Acts 18:5 When Silas and Timothy arrived from Macedonia, Paul was occupied with proclaiming the word, testifying to the Jews that the Messiah was Jesus. 6 When they opposed and reviled him, in protest he shook the dust from his clothes and said to them, “Your blood be on your own heads! I am innocent. From now on I will go to the Gentiles.”
At the end of Acts 17 we read about Paul proclaiming the gospel to a crowd of Gentiles in Athens, some of whom received the message and became believers. Then we have this story in which Jesus is preaching to Jews in Corinth. One would think Paul was the perfect vehicle to be an apostle to Jews given his background as a Pharisee trained under Gamaliel. I’m sure he was brilliant in referencing the law and prophets to substantiate that Jesus was indeed the promised Messiah.
But, by and large, Jews were not receptive to his message.
Paul could not have known in advance that his ministry focus would be Gentiles, not Jews. And in these chapters in the book of Acts we see Paul coming to this realization – to his obvious displeasure (v.6).
A local church cannot effectively pursue EVERYONE, but those in whom God’s grace has gone ahead.
As I think of the church landscape here in suburban Dallas I realize how diverse it is. There many different expressions of Christian community. There are large churches, smaller churches, Catholic churches, evangelical churches, charismatic churches, mainline churches, and so on. And on the one hand you might think, “Do we really need all of these churches?” I believe the answer is “yes”. Why? Because there are so many different kinds of people who will respond to different expressions of gospel ministry. No one expression of church can effectively engage all of the people.
This morning I’m wondering, “Who are the people God has given to Rejoice Lutheran Church as a focus for our gospel ministry?” Our passage for today reminds me the answer may surprise me. God reveals this to us as we watch for those who actually respond to our witness, not those who we think should do so.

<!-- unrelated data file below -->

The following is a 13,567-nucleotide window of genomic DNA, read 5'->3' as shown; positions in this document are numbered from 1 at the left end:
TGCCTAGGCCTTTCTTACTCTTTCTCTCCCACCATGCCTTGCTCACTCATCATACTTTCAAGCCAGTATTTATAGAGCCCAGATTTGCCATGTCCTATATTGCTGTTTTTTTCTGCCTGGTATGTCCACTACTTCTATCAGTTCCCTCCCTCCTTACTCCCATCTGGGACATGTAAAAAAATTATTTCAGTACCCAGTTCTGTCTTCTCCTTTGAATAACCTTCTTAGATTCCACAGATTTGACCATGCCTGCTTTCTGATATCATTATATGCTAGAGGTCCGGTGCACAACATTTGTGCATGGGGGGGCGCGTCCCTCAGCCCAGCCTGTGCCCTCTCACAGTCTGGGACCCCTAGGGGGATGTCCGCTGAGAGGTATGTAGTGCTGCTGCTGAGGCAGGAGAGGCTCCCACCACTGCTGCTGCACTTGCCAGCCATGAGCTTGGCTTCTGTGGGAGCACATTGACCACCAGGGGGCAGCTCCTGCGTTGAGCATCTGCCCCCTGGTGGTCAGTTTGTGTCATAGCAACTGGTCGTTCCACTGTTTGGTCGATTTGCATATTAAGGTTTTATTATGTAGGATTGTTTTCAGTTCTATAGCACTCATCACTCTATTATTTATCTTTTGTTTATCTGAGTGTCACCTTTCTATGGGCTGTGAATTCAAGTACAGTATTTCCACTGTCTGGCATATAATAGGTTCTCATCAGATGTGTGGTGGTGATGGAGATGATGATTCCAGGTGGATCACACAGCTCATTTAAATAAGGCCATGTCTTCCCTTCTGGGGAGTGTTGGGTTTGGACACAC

Lord give us eyes to see where your grace is going ahead of us as we bear witness to the Lord Jesus. Amen.
2 thoughts on “Where do we see God’s grace going ahead of us?”
Indeed, it does take many different churches to fit our needs. A number of years ago I went to a ‘Mega-Church’ with some friends in CA, really disliked it. I have friends in Dallas that go to Mega-Churches. There was no communion (I need/want God in my life and for communion is not only Jesus physically in me, but I also need the symbolism that I am also with Him), no Lord’s Prayer, no creed recitation (what do they really believe in?), and no passing of the Peace (if we can’t pass the peace to ‘friendly’ people, how can we evangelize to others?)
Marie and I have also been to other Lutheran churches where were were asked to talk to the pastor before having communion (I don’t talk and take communion anyway). Why is some pastor that doesn’t know me supposed to judge my relationship with Jesus when I am trying to get closer on my path???
But in each case, the churches were full with people that felt comfortable worshiping in their styles and I’m ok with that.
My real worry are the churches that have corrupted the message for their own purpose. Paul had to deal with that too in his ministry; and I believe that these ‘false profit’ churches (black liberation theology, wealth theology,…) are part of the reason we have issues that lead to a more secular society. When we get new believers to listen to the ‘wrong’ message, they don’t learn God’s real message.
Lyn, as always I’m grateful for your thoughtful response. Rejoice is, and always will be, Lutheran at its core. We may push the boundaries a bit, but there are identity elements if you know what to look for – things like the sacraments, confession and absolution, the Creeds, the Lord’s Prayer, the sharing of peace, and so on. Hope to see you soon brother. I think we’re looking at a month to start opening the sanctuary on a limited basis. Nothing official yet, but it’s coming. You’ll here more soon.